Eyebrows are overworking at the thought of diabetics eating mangoes. I can also understand that reaction based on the various literature we have seen to date regarding the consumption of mangoes by persons with diabetes. Please be patient with me and allow me to share with you some information I read from a research on the matter of using mangoes to control diabetes.
And the Results Are!
My intention today is to make you aware of the details of this research. It was conducted by Oklahoma State University and was published in The Journal of Nutrition, (Pickles, 2016). The National Mango Board requested the research.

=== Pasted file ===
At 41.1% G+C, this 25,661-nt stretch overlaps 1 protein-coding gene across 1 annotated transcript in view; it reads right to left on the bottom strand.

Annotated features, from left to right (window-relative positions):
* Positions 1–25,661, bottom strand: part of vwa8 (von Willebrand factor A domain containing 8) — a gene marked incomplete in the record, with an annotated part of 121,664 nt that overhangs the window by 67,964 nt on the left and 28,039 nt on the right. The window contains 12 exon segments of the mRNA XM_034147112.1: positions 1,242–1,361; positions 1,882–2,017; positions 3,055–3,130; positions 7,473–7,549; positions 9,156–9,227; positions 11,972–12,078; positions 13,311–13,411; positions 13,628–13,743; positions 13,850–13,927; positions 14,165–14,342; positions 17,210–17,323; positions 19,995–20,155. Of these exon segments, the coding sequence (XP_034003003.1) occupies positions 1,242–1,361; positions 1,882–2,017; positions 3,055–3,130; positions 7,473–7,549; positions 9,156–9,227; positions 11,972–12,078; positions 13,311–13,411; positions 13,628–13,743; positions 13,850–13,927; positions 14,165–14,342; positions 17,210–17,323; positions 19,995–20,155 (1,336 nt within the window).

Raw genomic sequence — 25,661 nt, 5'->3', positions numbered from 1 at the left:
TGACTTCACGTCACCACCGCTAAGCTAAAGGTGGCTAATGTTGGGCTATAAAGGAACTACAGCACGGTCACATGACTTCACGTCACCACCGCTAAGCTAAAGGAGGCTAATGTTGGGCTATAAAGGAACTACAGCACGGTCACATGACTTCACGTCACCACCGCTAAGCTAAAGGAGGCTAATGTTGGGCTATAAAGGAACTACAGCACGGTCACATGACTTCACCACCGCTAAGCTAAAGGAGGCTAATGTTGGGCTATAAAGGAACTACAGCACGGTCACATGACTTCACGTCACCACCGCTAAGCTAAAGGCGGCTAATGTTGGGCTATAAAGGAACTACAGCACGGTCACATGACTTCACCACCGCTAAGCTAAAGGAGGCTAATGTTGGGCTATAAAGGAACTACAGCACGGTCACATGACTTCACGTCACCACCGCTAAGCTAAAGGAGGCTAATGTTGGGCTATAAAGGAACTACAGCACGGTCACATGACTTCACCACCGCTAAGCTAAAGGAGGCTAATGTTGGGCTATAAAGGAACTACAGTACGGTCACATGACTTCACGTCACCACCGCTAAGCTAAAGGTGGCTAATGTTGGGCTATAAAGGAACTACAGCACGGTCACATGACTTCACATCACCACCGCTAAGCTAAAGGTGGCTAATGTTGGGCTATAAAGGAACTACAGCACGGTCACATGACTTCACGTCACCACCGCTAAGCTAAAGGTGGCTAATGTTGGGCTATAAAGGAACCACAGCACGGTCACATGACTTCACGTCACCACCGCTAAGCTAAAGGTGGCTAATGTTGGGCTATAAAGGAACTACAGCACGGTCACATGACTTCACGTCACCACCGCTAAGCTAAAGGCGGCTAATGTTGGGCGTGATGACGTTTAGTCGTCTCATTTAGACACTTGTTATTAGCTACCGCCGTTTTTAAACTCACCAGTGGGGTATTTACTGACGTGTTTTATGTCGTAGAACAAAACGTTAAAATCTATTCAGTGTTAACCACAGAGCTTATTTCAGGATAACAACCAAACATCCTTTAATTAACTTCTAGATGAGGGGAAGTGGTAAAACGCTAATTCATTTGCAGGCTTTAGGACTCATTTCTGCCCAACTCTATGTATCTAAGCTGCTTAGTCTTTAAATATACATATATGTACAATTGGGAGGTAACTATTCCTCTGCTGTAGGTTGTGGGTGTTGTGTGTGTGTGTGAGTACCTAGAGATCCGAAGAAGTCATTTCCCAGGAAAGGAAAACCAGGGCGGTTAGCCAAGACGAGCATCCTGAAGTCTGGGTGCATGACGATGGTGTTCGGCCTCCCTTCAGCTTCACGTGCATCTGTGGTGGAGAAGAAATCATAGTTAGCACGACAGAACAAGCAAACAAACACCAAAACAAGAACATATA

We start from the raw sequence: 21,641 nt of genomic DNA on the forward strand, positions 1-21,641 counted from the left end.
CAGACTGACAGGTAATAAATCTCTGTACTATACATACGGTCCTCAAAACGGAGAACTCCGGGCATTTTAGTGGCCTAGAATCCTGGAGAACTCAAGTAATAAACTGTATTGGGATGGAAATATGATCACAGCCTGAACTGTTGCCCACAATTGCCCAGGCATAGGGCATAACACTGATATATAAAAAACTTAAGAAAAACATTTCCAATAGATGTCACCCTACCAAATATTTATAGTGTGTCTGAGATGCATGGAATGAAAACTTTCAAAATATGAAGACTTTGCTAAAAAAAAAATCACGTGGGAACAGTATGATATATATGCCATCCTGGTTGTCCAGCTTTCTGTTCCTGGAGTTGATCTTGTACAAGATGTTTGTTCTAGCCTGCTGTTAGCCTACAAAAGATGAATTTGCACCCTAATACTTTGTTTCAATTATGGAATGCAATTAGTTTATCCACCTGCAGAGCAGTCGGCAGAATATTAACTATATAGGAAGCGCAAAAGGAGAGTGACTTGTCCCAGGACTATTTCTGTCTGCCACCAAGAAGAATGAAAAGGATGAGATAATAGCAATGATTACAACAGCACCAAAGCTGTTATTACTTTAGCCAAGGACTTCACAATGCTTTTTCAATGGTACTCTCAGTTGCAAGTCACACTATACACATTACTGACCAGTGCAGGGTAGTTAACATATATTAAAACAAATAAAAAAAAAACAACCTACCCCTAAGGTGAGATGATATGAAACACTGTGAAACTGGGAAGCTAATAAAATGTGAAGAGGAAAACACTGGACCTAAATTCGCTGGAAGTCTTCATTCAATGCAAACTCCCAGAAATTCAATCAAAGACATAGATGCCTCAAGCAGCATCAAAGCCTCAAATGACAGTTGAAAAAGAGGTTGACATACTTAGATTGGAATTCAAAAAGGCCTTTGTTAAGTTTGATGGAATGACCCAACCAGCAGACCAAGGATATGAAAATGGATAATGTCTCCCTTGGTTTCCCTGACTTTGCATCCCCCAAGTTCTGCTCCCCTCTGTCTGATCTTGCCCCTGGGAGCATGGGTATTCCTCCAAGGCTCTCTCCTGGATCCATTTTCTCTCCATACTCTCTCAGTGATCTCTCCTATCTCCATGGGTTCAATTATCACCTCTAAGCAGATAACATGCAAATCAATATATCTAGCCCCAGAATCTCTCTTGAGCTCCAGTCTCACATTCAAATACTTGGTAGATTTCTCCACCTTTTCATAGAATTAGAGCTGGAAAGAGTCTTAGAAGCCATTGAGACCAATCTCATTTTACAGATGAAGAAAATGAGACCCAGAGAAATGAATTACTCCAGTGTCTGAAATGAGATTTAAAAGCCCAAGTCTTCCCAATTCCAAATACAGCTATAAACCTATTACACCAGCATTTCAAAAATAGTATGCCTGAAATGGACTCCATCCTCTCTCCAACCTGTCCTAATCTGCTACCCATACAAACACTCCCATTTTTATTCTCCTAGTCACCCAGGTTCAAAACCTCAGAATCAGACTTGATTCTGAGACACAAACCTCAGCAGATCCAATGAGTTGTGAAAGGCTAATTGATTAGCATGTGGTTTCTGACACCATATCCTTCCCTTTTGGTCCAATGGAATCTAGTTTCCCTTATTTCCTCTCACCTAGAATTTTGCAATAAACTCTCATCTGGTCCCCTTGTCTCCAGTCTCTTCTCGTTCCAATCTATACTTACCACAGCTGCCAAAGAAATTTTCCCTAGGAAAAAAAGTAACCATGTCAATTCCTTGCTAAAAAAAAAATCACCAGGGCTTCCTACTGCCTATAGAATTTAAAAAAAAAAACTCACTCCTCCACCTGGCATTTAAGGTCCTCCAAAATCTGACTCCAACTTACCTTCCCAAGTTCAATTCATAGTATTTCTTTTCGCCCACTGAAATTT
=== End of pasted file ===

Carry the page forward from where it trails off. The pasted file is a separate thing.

Yes, I know you may have strong opinions after reading this, but, please, allow me to give you the details. I like to assume that anything is possible and so I love to keep an open mind and I am inviting you to do the same.
The researchers discovered that persons who ate mangoes lost less “beneficial gut bacteria,” (Pickles, 2016). According to Professor Edralin Lucas, “mango is a good source of fiber and has been reported in previous studies to have anti-obesogenic, hypoglycemic and immunomodulatory properties,” (Pickles, 2016).
Based on the findings in this study, our gut could say ‘thank you” when we eat mangoes and this is also true for diabetics. We need some gut bacteria for us to remain healthy, hence, consuming a diet which will interrupt this balance is undesirable.